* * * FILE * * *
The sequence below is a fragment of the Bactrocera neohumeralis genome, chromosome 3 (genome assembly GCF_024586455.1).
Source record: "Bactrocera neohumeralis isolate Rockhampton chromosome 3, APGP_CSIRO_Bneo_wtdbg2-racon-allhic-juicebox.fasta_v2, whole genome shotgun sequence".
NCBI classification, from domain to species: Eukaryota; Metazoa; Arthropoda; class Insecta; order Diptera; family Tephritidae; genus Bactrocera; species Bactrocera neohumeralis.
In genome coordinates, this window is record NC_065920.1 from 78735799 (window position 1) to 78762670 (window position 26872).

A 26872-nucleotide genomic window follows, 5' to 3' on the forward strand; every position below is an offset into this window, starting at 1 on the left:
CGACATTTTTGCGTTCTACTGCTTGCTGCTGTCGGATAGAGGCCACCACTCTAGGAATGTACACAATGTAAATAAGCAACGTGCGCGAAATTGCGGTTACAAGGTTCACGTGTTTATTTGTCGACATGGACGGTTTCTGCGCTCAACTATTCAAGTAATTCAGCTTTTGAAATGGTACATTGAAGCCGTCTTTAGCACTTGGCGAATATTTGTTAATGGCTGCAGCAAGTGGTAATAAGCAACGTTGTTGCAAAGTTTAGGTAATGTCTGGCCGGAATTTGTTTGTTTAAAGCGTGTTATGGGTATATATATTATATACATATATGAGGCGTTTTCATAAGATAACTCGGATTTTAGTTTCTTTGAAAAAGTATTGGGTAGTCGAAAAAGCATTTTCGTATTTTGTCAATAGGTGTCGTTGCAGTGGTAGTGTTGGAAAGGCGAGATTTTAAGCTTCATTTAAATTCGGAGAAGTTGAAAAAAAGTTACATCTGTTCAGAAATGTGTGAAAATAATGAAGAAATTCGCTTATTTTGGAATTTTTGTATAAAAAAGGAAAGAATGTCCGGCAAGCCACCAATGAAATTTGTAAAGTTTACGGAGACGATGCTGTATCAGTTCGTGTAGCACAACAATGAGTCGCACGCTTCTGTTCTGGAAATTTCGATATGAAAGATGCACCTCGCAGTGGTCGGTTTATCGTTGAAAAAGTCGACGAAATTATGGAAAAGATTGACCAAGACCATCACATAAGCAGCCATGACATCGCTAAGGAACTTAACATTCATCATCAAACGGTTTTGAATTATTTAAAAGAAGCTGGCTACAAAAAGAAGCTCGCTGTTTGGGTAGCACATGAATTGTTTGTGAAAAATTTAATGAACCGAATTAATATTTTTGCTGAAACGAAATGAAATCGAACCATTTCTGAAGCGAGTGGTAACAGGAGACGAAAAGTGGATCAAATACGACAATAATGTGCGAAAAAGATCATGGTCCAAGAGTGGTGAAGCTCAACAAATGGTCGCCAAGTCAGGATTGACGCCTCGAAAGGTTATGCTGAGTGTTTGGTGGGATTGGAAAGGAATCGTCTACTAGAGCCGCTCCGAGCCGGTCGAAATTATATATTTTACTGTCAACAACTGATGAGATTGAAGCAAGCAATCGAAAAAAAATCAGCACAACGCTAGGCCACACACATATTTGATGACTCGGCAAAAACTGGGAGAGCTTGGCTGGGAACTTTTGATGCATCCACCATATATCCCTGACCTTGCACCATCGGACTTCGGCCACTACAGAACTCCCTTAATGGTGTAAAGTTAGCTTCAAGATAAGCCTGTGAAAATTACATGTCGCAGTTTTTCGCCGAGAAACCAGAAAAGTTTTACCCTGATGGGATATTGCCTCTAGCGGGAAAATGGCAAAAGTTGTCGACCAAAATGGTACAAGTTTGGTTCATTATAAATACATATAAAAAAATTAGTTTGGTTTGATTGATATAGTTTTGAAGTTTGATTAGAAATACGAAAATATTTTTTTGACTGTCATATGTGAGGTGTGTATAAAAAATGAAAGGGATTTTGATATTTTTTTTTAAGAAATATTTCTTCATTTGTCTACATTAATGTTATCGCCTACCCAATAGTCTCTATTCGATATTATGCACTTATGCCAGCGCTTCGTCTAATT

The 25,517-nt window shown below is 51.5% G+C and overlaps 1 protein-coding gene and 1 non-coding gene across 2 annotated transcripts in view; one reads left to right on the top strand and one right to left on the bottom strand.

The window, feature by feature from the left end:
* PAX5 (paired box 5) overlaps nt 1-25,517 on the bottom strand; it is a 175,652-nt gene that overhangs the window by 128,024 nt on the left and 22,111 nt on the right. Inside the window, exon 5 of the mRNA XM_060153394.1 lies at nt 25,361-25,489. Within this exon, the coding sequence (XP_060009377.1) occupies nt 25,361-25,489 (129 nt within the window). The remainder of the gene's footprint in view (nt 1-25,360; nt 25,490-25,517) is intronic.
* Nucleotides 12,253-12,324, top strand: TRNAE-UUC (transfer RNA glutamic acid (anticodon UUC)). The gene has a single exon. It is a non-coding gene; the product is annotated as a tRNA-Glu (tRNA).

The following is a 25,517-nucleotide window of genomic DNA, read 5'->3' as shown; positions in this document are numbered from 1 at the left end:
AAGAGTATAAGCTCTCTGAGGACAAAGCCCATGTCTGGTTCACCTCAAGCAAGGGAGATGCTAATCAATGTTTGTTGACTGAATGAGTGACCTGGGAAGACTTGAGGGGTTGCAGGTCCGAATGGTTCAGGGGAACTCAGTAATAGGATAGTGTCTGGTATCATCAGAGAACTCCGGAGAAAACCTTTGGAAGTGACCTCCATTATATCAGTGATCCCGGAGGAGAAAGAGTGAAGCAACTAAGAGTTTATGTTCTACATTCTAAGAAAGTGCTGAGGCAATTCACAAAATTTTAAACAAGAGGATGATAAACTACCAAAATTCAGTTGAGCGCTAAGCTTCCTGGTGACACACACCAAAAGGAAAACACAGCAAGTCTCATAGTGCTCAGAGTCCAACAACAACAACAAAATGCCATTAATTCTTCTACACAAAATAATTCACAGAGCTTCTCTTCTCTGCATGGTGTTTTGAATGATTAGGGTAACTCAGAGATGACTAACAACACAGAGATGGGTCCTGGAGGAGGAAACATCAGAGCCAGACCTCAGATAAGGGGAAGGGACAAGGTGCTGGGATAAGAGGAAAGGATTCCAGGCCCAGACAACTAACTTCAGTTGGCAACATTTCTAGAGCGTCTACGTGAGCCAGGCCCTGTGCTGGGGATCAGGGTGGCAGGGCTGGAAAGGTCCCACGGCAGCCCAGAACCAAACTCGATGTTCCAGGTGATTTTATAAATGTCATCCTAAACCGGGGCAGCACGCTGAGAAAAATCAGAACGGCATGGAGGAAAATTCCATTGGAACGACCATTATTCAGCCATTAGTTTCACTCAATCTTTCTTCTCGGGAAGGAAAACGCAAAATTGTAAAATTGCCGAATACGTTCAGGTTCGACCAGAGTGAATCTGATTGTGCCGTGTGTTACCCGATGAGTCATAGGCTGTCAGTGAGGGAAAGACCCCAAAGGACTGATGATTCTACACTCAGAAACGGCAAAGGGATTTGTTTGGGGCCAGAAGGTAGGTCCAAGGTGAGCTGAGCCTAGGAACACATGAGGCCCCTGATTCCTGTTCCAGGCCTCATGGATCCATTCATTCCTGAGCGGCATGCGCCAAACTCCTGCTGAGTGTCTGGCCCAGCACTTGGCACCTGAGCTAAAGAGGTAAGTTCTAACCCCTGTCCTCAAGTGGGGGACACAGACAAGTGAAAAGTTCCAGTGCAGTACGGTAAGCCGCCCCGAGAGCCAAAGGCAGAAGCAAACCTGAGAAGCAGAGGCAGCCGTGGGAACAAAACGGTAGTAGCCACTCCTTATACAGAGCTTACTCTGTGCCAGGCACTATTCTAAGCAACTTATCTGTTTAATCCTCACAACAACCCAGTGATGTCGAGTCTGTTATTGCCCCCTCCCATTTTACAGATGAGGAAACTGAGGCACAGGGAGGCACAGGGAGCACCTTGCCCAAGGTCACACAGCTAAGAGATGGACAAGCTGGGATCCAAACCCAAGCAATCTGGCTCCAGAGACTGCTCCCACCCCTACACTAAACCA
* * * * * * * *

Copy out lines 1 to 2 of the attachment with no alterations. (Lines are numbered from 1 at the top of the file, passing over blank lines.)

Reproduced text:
The sequence below is a fragment of the Bactrocera neohumeralis genome, chromosome 3 (genome assembly GCF_024586455.1).
Source record: "Bactrocera neohumeralis isolate Rockhampton chromosome 3, APGP_CSIRO_Bneo_wtdbg2-racon-allhic-juicebox.fasta_v2, whole genome shotgun sequence".